• Challenge No. 4 = Magnitude of Interstate Commerce Quarantined
  • Challenge No. 5 = Inability to Move Product
  • Challenge No. 6 = Compartmentalization

2010 Symposium on Food and Agriculture Security

stop movement risk factors
Stop Movement: Risk Factors
  • Risk of not moving eggs during an extended time:
    • The flocks still need to be fed and watered
    • The flocks will continue to lay eggs
    • Limited storage of eggs on farm
    • Equipment limitations (physical limitations)
    • Disposal of eggs (environmental and disease control considerations)
    • Increased worker safety issues
    • Disruption of the supply chain
    • Loss of consumer confidence

2010 Symposium on Food and Agriculture Security

the secure egg supply model
Innovative Strategies to Keep Products Moving in the Face of a Highly Pathogenic Avian Influenza OutbreakThe Secure Egg Supply Model

2010 Symposium on Food and Agriculture Security

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IF Success defined as healthy food system…

  • Food Security: Supply sufficiency – access to nutritionally adequate and safe food
  • Food Safety: System reliability – reducing exposure to natural hazards/errors/failures
  • Food Defense: System resiliency – reducing the impact of system attacks
  • Food Protection: Global food supply system Safety/Defense “umbrella”

2010 Symposium on Food and Agriculture Security

shared goals
Shared Goals
  • Protect animal and public health
    • Feed and protect millions of people and animals each day
  • Prevent economic disaster
    • Supply chain implications
  • Reassure public
    • Retain normalcy as much as possible

2010 Symposium on Food and Agriculture Security

an integrated approach to response planning
An Integrated Approach to Response Planning
  • An integrated plan to best deal with the multiple aspects of HPAI did not exist for the egg industry that would:
    • Minimize the impact on animal health
    • Halt the spread of the disease
    • Minimize potential impact on humanhealth
    • Address compliance requirements
    • Provide for business continuity

2010 Symposium on Food and Agriculture Security

modify the approach to nhpai plan for non infected premises
Modify the Approach to NHPAI Plan for Non-Infected Premises
  • Work within the system to improve that plan
    • Engage various stakeholders
  • Address the concerns
  • Find a workable solution to the problems
  • Acknowledgement of the overarching concerns and include in a comprehensive plan

2010 Symposium on Food and Agriculture Security

model approach to preparedness and response planning
Model Approach toPreparedness and Response Planning
  • Involve public-private partnerships
    • To leverage resources for efficient response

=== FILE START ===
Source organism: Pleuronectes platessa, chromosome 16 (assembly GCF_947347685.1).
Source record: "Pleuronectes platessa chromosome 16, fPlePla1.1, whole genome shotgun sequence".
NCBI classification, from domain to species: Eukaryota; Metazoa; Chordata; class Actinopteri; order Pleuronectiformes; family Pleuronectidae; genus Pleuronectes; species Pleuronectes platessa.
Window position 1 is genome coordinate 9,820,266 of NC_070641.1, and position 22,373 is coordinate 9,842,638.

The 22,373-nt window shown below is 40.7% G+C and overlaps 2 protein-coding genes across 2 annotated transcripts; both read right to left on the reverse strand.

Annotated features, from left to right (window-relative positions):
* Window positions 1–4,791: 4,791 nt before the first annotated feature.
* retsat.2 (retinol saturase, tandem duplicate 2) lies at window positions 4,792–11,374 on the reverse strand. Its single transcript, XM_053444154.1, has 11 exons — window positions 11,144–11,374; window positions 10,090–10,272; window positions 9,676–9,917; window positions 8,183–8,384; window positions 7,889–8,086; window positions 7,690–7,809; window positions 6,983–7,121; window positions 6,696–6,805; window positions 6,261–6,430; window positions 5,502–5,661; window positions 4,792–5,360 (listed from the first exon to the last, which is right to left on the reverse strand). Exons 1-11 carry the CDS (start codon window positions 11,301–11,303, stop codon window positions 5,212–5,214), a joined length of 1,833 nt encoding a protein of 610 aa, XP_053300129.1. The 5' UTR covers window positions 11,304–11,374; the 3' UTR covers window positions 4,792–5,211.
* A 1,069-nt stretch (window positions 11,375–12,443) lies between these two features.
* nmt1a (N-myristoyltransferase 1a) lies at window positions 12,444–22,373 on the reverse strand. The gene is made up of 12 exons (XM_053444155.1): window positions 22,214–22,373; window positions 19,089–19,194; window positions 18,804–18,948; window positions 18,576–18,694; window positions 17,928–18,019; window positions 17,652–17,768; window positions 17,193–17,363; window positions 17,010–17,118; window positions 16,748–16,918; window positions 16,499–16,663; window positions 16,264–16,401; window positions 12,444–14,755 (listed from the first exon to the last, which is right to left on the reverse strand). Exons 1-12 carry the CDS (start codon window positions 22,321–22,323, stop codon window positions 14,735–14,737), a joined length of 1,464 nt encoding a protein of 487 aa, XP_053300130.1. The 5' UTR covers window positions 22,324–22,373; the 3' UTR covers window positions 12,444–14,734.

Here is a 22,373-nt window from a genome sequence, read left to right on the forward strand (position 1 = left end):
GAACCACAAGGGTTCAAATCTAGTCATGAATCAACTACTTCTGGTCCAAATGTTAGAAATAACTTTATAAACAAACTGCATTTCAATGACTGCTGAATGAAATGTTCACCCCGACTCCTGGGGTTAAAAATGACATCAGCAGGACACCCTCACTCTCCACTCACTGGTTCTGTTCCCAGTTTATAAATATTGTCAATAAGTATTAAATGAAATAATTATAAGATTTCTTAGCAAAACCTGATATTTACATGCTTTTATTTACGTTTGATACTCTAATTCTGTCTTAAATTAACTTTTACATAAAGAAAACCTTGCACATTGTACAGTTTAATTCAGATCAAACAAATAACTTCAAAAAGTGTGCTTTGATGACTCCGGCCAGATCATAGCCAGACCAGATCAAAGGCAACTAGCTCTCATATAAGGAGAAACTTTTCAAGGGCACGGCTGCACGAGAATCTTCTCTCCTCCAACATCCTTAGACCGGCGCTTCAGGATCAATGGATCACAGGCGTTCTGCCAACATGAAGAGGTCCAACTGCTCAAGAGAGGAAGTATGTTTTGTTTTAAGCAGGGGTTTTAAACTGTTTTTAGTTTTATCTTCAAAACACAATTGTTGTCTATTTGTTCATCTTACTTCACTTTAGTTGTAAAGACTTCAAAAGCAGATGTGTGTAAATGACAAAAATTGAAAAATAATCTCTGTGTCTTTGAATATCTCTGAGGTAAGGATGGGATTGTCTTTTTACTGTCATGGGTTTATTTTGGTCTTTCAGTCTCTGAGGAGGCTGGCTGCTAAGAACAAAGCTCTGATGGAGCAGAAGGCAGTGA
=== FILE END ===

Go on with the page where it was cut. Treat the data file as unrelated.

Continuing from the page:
• To increase speed and effectiveness of response
    • To address economic health concurrently
    • To create dynamic cooperation and coordination as the food system evolves
  • Anticipate plausible scenarios to mitigate risks and overcome system constraints

2010 Symposium on Food and Agriculture Security

develop a prototype with the egg industry
Develop a Prototype with the Egg Industry
  • Achieve mutual understanding of animal health, human health, ecosystem health and economic health risks
  • Comprehend the complexity of the food system related to eggs and egg products
  • Appreciate the operational dynamics of animal disease outbreak response
  • Examine realistic resource capacity

2010 Symposium on Food and Agriculture Security

progression of events
Progression of Events
  • 2005: A core group of industry, State, federal and academic professions was assembled to address the grave concerns
  • Early Goals
    • Educate State / Federal / Academia partners about just in time egg industry model
    • Educate industry about disease control strategies
    • Present concept to contain outbreak w/o killing apparently healthy birds
    • Establish risk factors & criteria to move products in a control zone

2010 Symposium on Food and Agriculture Security

progression of events1
Progression of Events
  • 5 years later and we are still working
  • However: There have been many accomplishments made

2010 Symposium on Food and Agriculture Security

secure egg supply ses plan components
Secure Egg Supply (SES) Plan Components
  • Science and Risk Based Approach
    • USDA-APHIS VS Proactive Risk Assessments
    • Interagency Risk Assessments for Public Health
  • Established Biosecurity Requirements
    • For response actions during an outbreak
  • Federal and State Transport (FAST) Eggs Preparedness Plan and Auditing Tool Developed
    • Prior to and during a response
  • Egg Movement Control (EMC) Response Plan
    • Identifies requirements for movement
    • A set of Risk Assessments defines risk
  • Permitting Guidance
    • Enhances informed decisions by Incident Command

2010 Symposium on Food and Agriculture Security

ses plan components
SES Plan Components
  • Examine the scientific evidence
  • Re-examine histories of past events
  • Publish Risk Assessments for specific products

Science and Risk Based Approach

USDA-APHIS VS Proactive Risk Assessments

Interagency Risk Assessments for Public Health

Established Biosecurity Requirements

FAST Eggs Preparedness Plan and Auditing

Egg Movement Control (EMC) Plan

Permitting Guidance

2010 Symposium on Food and Agriculture Security